Michael P. Foley on the Lessons of Groundhog Day
Last December the New York Times ran an intriguing article about a Museum of Modern Art movie series on film and faith. What attracted the Times to the series was not its pageant of grave Swedish cinema but its opening feature, the 1993 romantic comedy Groundhog Day. The curators, polling “critics in the literary, religious and film worlds,” found that the movie “came up so many times that there was actually a squabble over who would write about it in the retrospective’s catalog.”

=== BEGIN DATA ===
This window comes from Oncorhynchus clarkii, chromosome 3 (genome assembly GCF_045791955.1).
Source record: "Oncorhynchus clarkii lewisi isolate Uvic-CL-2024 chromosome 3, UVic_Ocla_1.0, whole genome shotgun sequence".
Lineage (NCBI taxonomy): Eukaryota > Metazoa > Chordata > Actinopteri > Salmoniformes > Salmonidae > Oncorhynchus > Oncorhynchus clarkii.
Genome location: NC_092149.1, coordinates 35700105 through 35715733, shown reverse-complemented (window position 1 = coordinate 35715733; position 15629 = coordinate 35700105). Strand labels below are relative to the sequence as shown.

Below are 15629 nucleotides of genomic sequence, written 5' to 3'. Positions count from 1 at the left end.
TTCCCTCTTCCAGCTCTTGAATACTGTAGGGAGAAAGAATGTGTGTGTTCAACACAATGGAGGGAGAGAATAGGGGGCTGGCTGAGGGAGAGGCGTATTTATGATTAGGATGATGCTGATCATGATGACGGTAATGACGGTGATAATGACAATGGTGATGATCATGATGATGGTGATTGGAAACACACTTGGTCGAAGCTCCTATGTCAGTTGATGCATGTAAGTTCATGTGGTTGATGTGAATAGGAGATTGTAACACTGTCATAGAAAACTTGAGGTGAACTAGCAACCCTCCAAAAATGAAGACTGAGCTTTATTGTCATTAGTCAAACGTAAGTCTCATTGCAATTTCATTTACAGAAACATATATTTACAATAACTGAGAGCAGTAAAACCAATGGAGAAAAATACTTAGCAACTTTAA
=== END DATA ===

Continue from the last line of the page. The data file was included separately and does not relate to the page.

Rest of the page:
The movie, the article went on to observe, “has become a curious favo . . .